The old interurban station (DHI Media/Jim Langham)
The old interurban station (DHI Media/Jim Langham)

By JIM LANGHAM

DHI Media Staff Writer

jlangham@timesbulletin.com

A drive around Middle Point these days brings to light spots where history once lived, including portions of downtown, older church buildings, the school and especially the decayed remnants of the interurban station located on the south side of town.

“From 1896 to 1907 a number of interurban rail lines were built all over Ohio,” states a local Middle Point history document. “The Ohio electric gradually acquired the smaller lines and assembled interurban network that reaches Toledo, Fort Wayne, Lima, Van Wert and many other places along the way.

“As early as 1899 connecting Ohio and Indiana interurban lines began joining together to offer through-car limited services between important cities. Luxery services were considered essential if the interurbans were to successfully invade the long-haul market,” noted the history.

The history records that luxury features included electrically heated curling irons in the ladies room and electric cigar lights in the men’s smoking room. Electric fans in the passenger cars were also part of the package.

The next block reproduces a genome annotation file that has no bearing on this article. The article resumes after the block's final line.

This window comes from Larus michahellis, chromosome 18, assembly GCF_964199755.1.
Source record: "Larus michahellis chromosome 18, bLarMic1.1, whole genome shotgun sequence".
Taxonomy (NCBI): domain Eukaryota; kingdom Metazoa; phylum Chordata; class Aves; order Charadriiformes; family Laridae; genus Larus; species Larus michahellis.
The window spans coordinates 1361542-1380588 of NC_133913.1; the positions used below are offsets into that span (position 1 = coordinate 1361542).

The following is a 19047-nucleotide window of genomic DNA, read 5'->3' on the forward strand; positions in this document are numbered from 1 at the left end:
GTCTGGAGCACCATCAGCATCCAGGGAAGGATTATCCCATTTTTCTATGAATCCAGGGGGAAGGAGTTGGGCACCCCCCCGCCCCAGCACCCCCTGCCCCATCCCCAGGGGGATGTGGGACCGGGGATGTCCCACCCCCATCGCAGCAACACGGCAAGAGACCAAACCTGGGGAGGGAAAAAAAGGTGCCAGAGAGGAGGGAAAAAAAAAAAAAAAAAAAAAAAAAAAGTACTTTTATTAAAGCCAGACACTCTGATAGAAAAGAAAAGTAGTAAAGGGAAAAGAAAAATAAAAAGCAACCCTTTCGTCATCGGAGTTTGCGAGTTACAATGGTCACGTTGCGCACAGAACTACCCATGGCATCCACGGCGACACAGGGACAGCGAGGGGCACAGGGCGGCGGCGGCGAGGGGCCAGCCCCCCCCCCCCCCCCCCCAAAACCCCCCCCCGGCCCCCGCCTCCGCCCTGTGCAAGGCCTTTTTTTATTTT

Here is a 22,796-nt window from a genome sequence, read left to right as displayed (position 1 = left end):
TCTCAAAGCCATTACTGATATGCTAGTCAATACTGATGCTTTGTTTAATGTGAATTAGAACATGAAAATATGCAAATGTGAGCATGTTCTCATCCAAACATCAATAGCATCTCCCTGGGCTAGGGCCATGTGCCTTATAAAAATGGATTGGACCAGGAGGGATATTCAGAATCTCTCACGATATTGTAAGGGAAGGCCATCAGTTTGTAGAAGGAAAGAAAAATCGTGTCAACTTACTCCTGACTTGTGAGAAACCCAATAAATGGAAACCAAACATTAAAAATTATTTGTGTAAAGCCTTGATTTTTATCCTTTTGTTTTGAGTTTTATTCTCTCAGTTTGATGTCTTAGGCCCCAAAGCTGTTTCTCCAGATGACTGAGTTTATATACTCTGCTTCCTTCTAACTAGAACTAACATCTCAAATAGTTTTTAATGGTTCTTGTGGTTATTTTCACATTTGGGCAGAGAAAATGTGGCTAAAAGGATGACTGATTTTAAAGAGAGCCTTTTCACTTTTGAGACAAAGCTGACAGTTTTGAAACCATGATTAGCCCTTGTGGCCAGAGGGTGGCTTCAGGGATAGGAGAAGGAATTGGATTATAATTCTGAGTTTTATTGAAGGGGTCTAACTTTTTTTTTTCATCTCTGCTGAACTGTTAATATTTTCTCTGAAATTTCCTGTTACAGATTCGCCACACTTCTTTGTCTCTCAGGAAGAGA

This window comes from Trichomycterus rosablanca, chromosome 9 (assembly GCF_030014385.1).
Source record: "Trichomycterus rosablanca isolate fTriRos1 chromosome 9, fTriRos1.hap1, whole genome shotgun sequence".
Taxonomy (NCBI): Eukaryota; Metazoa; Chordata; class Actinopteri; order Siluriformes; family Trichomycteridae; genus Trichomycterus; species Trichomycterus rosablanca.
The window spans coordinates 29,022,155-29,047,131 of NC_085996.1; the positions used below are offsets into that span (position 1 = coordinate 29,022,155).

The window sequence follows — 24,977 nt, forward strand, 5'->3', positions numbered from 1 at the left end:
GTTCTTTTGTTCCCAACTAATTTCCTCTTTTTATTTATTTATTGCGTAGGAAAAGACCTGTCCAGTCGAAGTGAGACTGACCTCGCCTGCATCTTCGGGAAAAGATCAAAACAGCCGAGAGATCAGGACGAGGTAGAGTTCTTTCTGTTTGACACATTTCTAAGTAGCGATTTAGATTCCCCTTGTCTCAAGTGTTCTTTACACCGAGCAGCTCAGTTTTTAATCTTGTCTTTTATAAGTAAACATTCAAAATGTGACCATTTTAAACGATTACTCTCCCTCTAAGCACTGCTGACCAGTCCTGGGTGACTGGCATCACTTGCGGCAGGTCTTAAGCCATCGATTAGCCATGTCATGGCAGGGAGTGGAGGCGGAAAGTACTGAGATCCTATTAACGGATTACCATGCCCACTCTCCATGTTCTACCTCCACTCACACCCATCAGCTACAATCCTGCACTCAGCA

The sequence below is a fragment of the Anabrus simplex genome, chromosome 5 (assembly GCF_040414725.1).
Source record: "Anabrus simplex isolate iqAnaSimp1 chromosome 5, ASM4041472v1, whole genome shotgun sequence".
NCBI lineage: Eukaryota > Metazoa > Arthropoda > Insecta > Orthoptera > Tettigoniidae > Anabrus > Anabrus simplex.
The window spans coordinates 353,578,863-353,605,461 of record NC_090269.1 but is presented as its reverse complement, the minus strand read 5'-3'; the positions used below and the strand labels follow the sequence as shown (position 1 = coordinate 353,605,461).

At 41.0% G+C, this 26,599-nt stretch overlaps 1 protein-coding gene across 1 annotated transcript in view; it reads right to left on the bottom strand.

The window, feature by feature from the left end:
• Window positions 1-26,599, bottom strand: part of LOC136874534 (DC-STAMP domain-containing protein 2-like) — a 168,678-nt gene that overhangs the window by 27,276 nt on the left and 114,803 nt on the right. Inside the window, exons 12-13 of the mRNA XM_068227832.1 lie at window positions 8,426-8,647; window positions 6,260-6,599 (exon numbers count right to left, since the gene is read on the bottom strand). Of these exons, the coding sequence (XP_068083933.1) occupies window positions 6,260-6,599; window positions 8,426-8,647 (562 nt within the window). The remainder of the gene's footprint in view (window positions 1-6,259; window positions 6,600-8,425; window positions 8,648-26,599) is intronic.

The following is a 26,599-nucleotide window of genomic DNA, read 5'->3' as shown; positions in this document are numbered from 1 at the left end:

The history notes that the line that ran through Middle Point was called Fort Wayne, Van Wert and Lima Traction Company. It was owned by the Lima and Toledo Traction Company.

“The branch line ran from Lima, Elida, Scotts Crossing, Delphos, Middle Point, Van Wert, Convoy, Dixon, Monroeville, New Haven to Fort Wayne, a distance of 65 miles,” stated the document. “Train number 113 would stop at Middle Point and Elida to discharge passengers from beyond Lima and receive passengers holding tickets beyond Fort Wayne.”

In order to stop a car at night, passengers were asked to strike a light. They would stop for passengers at any lane or crossing. Six trains ran daily in each direction, one every two hours.

The cars were 40-ton cars powered by four 150 horsepower motors and 60 feet long. They were capable of traveling up to 80 miles per hour on level track.

Renae Hundley, who wrote a historical paper about Middle Point, said that the village was first called Sykestown. The name Middle Point came about when a passenger riding on the train through the village asked just where they were. The conductor’s reply was that they were at about the middle point between Van Wert and Delphos and thus the name, Middle Point.

The village of Middle Point was laid out in 1852 on land belonging to S.B. Sykes and H.N. Sykes.